The political pantomime never seems quite as nefarious in nonpartisan local elections, but the grandstanding that can occur at this level never seems to disappoint those in search of the absurd.
I’m not sure which it was, but it’s never a good idea to do it when there is at least one member of the seated council who has no tact in dealing with the public and doesn’t mind calling bull when he sees it. It’s was pretty funny hearing about that councilman calling out the criticizing candidate on his political aspirations. I’m sure it was also a squirm-inducing moment for the audience and the would-be legislator.
Stump speeches have their place and their time. The middle of a council meeting is not that place.
Candidates do learn, though. Eventually. After multiple defeats. There’s one out there right now who has made his political career out of running on platforms that seem to intentionally go against the grain, just to do so, without any rhyme or reason other than to have a contrary position. It hasn’t served him well so far, and maybe that’s why he’s apparently ditched that tactic this time out.
It’s all part of the experience of massaging the message and softening the delivery to a manageable level of anger and intensity.
Sad, I know. It’s sad that it has to get to that point to get elected, for school boards to Senate spots. These seats are solar systems apart, but oddly enough they travel similar orbits of the necessary evils of playing the game to change it from the inside. Or exploit it, depending on your personality and agenda.
Watching candidates take their convictions and whitewash them for targeted consumption is troubling. Sometimes harsh truths need to be delivered harshly, and damn the fallout or who gets their feelings hurt in the process. That said, blame is like an ill-fitting coat; it will keep you warm and cozy, but it hangs like hell. I can somewhat understand that part of taking the zip out of a few well-placed zingers.
Politicians on every level just don’t seem to stay very true to themselves. Many probably don’t know how to, because there are few examples in those who have come before. Twisting and warping the plotline and manufacturing the ending has been standard practice for so long, there’s no one to look to as a political mentor that isn’t some bastardized version of himself already.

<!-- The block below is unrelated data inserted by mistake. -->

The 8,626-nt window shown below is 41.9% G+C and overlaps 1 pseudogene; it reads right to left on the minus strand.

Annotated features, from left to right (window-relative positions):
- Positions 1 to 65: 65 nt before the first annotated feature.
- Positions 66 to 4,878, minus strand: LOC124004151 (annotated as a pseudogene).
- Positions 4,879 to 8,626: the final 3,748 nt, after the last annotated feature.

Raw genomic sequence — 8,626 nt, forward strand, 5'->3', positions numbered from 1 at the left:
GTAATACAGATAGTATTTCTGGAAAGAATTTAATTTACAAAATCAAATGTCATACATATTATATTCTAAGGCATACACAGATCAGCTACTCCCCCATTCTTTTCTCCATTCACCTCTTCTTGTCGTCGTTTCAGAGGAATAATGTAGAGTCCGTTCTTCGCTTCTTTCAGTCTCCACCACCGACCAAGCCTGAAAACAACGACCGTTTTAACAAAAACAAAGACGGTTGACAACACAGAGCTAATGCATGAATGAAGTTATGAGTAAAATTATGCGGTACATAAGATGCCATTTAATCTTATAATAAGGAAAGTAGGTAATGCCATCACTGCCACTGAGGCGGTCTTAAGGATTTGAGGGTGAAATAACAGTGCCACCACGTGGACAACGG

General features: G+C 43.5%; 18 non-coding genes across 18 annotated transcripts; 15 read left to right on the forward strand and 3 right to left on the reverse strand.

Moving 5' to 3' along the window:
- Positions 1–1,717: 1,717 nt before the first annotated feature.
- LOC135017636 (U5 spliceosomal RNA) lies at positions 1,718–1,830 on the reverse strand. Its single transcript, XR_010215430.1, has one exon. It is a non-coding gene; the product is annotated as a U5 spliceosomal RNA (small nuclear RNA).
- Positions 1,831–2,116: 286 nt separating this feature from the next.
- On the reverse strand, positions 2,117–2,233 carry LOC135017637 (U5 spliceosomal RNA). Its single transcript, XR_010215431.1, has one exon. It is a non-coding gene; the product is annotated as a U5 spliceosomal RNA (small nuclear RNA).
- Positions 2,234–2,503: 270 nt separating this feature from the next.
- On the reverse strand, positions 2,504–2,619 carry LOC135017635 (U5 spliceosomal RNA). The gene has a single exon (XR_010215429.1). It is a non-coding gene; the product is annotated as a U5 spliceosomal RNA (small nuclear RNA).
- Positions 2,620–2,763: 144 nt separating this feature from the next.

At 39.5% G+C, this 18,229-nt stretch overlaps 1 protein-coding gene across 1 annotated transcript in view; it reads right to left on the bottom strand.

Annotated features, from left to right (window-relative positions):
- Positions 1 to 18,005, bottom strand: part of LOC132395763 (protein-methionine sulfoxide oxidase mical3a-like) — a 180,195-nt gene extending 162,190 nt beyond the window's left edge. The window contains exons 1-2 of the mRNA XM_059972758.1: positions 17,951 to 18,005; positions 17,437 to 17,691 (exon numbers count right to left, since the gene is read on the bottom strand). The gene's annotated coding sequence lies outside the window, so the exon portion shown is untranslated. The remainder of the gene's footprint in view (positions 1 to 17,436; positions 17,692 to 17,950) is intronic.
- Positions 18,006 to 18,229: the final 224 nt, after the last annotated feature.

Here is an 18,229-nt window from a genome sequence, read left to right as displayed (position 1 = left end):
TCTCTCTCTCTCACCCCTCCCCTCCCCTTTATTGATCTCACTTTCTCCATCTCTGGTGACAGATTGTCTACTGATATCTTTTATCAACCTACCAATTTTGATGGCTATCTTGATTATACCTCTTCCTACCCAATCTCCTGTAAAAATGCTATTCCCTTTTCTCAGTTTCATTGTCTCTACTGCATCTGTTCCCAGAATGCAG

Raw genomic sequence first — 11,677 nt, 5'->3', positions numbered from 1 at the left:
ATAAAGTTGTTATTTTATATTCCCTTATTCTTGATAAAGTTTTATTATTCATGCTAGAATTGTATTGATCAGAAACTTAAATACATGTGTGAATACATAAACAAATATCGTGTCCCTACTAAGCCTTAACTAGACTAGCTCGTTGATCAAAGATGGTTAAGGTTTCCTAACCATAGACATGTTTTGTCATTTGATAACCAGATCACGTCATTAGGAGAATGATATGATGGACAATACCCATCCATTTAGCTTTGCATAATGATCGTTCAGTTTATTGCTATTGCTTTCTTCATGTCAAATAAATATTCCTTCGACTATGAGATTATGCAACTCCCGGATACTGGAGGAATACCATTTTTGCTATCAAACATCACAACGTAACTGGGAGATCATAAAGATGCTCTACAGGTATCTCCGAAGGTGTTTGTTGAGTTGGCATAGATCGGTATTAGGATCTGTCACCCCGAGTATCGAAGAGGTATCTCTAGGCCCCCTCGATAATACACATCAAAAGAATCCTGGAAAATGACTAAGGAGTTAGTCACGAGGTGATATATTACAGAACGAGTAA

(If I hear another Ronald Reagan reference, I’m going to choke on my revisionist bile.)
Look at the political kooks vying for the nation’s highest office, including the president himself, a man who talked a big game and who almost had his supporters fooled. He sure as hell won’t have the voters eating out of his hand this time out, but he might just be the best choice when the option on the other side is the cavalcade of crazy.
When Ron Paul is seen as the most sensible man in the bunch (driving fear into the hearts of the Fox and MSNBC news desks), it’s time to go underground and wait out the apocalypse.
Rick Perry and Michele Bachman are in a steel cage match to see who will put the purity ring on the religious right. The trouble there is, Bachman’s eyes tell the story — she means the lunacy she spews — and Perry’s Yosemite Sam-on-crank act is so vaudevillian can anything he says be taken seriously?
Who else is running? Mitt Osmond? He just lost the Ponzi vote, or at least the state of Florida.
But I digress (purposefully).